This episode of Radio Tokyo showcases some of the more leftfield Japanese artists past and present that I had in my collection. As ever, I don't present or narrate, but at the same time it's not just a straightforward mix. There's a real variety of genres, styles and BPM here, so I wove them together with some samples taken from retro Japanese TV commercials, and that's where the name and the theme of this episode comes from. Here's the playlist, enjoy:
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When I first came to Tokyo I was planning to do this. It was on my list of things to do, along with; ride the Shinkansen, read Japanese manga, etc. However, I’ve only just got round to doing it now, after being here for over 3 years.
People have suggested exporting the concept of the Japanese capsule hotel to other parts of the world, but I can’t see it being popular in places like US and Europe. For me it remains something which can only exist in Japan. I personally think it’s a shame as I very much enjoyed my stay at one in Shibuya, central Tokyo on Monday night, but for precisely that reason – it’s unlike any other accommodation I’ve stayed in before. It’s bizarre for me but at the same time exhilarating. Not having a clue what to do, puzzling over truly baffling flow charts and diagrams in the lobby and in the elevator, not knowing what the elevator door was going to reveal when they slid open on curiously labelled floors. It turns out the Rest Room was not in fact a toilet but was filled with massage chairs and snoring salarymen with the shopping channel playing on a huge flatscreen TV. It was then I had my first massage chair experience.
After you get your ticket to stay the night from the vending machine in the lobby, you receive your first key. This key opens a small locker in a carpeted area off the lobby in which you must remove your shoes (as is usual in any home or place of lodgings in Japan), and place them in the locker. You then trade this key for another, larger key which opens another locker on the second floor, accessible by the nearby elevator. The larger locker upstairs contains your relax wear. Kind of short pyjamas with a distinctly Japanese feel as the two large sides of the loose jacket cross each other and tie off to the side, the sleeves are short but gape open around the wrists like a yukata. You also get a small and a large towel for bathing. This is where I would be heading next I had decided as I was feeling pretty terrible having been out all day in the Tokyo summer heat and pollution. The bathroom is a typical Japanese sento style affair with two large public baths, one hot, one cold. You shower first on a stool then cover yourself as best you can with your smaller towel and slip into one of the main baths. I didn’t stay long as I was curious about my capsule on the 7th floor.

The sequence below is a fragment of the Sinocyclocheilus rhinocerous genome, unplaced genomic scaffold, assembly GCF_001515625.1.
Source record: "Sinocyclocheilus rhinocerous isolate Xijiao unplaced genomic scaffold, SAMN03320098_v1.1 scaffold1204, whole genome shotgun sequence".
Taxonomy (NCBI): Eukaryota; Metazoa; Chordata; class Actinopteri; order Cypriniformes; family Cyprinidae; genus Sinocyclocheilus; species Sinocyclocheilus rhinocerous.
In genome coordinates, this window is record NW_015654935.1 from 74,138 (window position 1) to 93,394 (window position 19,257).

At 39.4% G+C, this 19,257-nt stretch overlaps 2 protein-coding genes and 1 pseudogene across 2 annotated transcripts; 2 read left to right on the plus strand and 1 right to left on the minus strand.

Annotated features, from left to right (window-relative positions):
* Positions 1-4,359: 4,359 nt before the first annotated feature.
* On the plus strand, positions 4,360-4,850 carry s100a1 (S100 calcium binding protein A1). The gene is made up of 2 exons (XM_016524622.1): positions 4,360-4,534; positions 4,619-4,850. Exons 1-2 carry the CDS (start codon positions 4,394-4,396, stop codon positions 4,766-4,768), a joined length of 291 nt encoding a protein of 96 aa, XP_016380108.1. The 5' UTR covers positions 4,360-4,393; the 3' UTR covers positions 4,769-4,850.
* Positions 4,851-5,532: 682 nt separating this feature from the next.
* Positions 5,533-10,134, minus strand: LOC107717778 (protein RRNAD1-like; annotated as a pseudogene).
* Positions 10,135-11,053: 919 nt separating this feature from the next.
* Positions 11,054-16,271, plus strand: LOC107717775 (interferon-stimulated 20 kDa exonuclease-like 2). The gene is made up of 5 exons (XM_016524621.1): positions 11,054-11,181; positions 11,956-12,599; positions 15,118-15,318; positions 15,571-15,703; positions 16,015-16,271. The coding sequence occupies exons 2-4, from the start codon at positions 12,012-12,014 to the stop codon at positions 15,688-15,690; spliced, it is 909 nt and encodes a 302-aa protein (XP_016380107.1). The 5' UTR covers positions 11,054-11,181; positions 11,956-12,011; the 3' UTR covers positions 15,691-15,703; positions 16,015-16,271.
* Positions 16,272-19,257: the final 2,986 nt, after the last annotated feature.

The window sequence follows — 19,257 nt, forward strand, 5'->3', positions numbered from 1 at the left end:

It was as expected: a capsule. I was chuckling to myself at the incredulity of it, and also at the guy beneath me who was snoring loudly with one foot sticking out of his pod. I guessed there was more than a few drunk guys who had to be at work the following day. I used a small ladder to climb into the capsule, which was suprisingly comfortable to lie in, just not built for doing anything else.
I turned on the TV and watched that for a while. There was an adult channel which I heard was rumoured to exist in each capsule hotel, and that proved to be accurate. I can’t imagine how anyone can watch it however, surrounded by strangers. The thought crossed my mind of previous guests that had stayed in pod 712 and that made it all the more difficult to sleep.
I awoke early and the view from my floor allowed me to get a decent shot of people walking to work. There was a Matsuya restaurant across the street so I had breakfast there. Sausage, egg, salad, miso soup, nattou, dried seaweed and pickles. Another must-do crossed off my list, I thought.
This is the movie I made to celebrate the millions of neon lights in Tokyo. In Tokyo you can’t see the stars at night due to light pollution, but that’s OK, the Japanese made their own constellations. Next time you’re in Tokyo at night, remember to look up!
When I bought my UT Four Tet T-shirt the other week, the bag was advertising a new Dougenzaka branch. A little research on the internet confirmed this. There’s now a big Uniqlo on the Dougenzaka thoroughfare of Shibuya. With all the Uniqlo stores dotted around Tokyo, you’d think this was of very little importance unless you live near in or around Shibuya, but I’ve noticed that the big stores do tend to cater for their respective neighbourhoods. It’s the same with other ‘fast fashion’ brands like H&M – Harajuku is stocked differently to Ginza. Also, in the smaller stores, popular items sell out fast, whereas you have more chance of finding the best of the new season at the really big stores in Shinjuku, Ginza, Shibuya and the speciality UT (Uniqlo T-Shirts) store in Harajuku.